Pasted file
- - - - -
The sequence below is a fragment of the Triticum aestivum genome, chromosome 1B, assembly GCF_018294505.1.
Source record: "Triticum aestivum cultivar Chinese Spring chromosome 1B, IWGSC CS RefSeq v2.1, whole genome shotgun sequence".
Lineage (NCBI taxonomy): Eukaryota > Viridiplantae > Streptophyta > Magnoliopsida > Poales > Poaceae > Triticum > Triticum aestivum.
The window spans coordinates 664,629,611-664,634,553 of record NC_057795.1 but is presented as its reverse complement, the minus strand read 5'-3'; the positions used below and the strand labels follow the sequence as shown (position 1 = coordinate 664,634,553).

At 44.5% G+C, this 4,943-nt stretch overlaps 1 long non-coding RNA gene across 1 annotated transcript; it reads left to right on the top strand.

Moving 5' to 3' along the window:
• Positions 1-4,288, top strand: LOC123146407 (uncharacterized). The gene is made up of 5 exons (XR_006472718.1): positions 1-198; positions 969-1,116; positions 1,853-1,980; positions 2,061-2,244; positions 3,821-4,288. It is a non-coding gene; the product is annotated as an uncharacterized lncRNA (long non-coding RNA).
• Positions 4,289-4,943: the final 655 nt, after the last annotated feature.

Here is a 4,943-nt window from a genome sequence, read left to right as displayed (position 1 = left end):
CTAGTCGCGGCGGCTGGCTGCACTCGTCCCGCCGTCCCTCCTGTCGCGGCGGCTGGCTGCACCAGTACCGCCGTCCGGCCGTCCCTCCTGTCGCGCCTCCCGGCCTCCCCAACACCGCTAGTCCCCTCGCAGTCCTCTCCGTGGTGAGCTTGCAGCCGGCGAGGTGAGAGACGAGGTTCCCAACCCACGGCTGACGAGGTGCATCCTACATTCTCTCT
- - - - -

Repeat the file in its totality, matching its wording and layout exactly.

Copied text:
The sequence below is a fragment of the Triticum aestivum genome, chromosome 1B, assembly GCF_018294505.1.
Source record: "Triticum aestivum cultivar Chinese Spring chromosome 1B, IWGSC CS RefSeq v2.1, whole genome shotgun sequence".
Lineage (NCBI taxonomy): Eukaryota > Viridiplantae > Streptophyta > Magnoliopsida > Poales > Poaceae > Triticum > Triticum aestivum.
The window spans coordinates 664,629,611-664,634,553 of record NC_057795.1 but is presented as its reverse complement, the minus strand read 5'-3'; the positions used below and the strand labels follow the sequence as shown (position 1 = coordinate 664,634,553).

At 44.5% G+C, this 4,943-nt stretch overlaps 1 long non-coding RNA gene across 1 annotated transcript; it reads left to right on the top strand.

Moving 5' to 3' along the window:
• Positions 1-4,288, top strand: LOC123146407 (uncharacterized). The gene is made up of 5 exons (XR_006472718.1): positions 1-198; positions 969-1,116; positions 1,853-1,980; positions 2,061-2,244; positions 3,821-4,288. It is a non-coding gene; the product is annotated as an uncharacterized lncRNA (long non-coding RNA).
• Positions 4,289-4,943: the final 655 nt, after the last annotated feature.

Here is a 4,943-nt window from a genome sequence, read left to right as displayed (position 1 = left end):
CTAGTCGCGGCGGCTGGCTGCACTCGTCCCGCCGTCCCTCCTGTCGCGGCGGCTGGCTGCACCAGTACCGCCGTCCGGCCGTCCCTCCTGTCGCGCCTCCCGGCCTCCCCAACACCGCTAGTCCCCTCGCAGTCCTCTCCGTGGTGAGCTTGCAGCCGGCGAGGTGAGAGACGAGGTTCCCAACCCACGGCTGACGAGGTGCATCCTACATTCTCTCT